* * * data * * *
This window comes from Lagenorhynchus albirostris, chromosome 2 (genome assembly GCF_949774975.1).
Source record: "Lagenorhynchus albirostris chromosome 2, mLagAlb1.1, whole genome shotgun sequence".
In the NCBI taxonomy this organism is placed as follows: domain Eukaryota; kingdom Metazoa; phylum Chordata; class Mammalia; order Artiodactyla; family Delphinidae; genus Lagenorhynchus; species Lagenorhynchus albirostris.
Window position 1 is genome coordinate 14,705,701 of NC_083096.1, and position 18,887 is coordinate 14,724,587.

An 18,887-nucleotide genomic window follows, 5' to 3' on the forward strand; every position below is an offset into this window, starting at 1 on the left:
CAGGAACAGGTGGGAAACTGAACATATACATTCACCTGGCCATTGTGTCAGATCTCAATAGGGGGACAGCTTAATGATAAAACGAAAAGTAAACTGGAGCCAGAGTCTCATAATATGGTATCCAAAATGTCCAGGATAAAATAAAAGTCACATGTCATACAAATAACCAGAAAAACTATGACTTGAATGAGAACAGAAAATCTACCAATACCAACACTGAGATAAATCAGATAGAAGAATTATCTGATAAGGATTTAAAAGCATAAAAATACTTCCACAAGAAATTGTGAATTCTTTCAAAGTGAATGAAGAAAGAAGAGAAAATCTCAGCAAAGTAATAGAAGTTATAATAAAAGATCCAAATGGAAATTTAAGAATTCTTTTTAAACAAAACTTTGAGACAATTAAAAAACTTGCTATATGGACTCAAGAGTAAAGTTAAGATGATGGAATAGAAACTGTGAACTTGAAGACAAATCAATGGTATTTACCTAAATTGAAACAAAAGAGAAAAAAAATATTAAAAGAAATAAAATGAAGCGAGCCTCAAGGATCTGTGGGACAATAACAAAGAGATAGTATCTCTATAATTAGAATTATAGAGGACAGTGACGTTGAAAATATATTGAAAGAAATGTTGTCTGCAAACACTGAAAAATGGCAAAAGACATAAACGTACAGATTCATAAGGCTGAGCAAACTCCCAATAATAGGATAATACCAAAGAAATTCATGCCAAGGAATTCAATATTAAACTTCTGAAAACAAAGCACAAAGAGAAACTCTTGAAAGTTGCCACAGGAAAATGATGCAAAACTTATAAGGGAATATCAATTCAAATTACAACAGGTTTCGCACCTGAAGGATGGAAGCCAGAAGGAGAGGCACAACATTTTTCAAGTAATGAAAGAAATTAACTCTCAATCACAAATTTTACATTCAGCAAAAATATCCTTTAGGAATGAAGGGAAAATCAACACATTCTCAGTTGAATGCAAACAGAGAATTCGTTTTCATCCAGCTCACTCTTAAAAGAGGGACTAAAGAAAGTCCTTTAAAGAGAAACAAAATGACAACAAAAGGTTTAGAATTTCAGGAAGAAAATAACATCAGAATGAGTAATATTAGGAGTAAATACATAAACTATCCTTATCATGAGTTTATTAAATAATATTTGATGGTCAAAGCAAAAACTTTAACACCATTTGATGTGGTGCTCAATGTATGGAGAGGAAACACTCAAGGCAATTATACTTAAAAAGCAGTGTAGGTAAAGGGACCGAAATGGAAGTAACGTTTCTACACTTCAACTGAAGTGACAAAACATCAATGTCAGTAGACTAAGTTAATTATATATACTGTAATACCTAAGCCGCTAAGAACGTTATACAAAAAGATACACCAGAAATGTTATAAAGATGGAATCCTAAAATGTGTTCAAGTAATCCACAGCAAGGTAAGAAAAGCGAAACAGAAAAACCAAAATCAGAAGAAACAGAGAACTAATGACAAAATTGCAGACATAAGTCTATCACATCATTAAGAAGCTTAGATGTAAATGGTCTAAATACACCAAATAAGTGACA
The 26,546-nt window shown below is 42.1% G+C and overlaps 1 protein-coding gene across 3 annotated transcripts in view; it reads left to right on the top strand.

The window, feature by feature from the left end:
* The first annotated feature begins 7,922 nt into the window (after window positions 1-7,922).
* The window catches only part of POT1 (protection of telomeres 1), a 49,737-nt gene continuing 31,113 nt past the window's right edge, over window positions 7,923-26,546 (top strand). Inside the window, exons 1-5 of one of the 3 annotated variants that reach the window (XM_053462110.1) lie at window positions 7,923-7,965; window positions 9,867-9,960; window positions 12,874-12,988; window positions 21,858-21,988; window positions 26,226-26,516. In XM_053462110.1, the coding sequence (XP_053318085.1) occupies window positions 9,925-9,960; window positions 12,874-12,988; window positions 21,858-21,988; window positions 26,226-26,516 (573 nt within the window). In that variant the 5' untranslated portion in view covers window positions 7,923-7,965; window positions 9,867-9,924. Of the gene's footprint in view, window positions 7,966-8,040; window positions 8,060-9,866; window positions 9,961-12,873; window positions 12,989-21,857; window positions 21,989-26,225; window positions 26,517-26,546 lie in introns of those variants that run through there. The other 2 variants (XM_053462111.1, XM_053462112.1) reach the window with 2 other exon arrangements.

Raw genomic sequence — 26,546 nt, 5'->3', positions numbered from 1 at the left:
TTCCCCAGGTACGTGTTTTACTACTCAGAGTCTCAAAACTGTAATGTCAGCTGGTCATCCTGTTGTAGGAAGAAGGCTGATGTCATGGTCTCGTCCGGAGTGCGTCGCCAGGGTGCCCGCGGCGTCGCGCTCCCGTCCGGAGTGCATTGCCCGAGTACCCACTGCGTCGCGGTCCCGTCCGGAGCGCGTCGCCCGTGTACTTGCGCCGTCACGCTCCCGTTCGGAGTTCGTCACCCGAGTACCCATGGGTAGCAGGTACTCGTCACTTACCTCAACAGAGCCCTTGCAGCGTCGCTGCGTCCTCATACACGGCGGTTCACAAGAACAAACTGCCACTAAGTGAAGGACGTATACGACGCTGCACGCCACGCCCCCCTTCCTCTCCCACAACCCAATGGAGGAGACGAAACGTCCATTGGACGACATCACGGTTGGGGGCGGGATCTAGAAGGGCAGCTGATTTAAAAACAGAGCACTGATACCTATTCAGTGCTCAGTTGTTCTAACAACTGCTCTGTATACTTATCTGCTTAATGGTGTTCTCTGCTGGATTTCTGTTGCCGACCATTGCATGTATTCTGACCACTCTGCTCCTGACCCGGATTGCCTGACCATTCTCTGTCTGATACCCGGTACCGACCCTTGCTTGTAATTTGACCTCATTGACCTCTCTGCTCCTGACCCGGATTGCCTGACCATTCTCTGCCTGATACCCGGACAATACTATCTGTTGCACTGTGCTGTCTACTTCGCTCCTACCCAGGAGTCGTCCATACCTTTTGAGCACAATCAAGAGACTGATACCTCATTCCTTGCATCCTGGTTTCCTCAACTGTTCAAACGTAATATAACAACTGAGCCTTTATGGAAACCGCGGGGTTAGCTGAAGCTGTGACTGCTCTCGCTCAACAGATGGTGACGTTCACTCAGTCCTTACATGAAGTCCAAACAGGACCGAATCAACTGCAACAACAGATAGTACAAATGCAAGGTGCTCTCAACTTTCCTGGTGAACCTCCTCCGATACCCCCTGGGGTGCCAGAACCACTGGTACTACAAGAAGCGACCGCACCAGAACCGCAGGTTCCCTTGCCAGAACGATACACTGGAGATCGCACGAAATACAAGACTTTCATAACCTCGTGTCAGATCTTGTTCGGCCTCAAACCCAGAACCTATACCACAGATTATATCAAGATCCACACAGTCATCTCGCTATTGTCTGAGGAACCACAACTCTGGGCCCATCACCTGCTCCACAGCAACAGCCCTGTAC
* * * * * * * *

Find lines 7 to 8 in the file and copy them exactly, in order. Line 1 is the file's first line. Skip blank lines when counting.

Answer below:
The 26,546-nt window shown below is 42.1% G+C and overlaps 1 protein-coding gene across 3 annotated transcripts in view; it reads left to right on the top strand.

The window, feature by feature from the left end: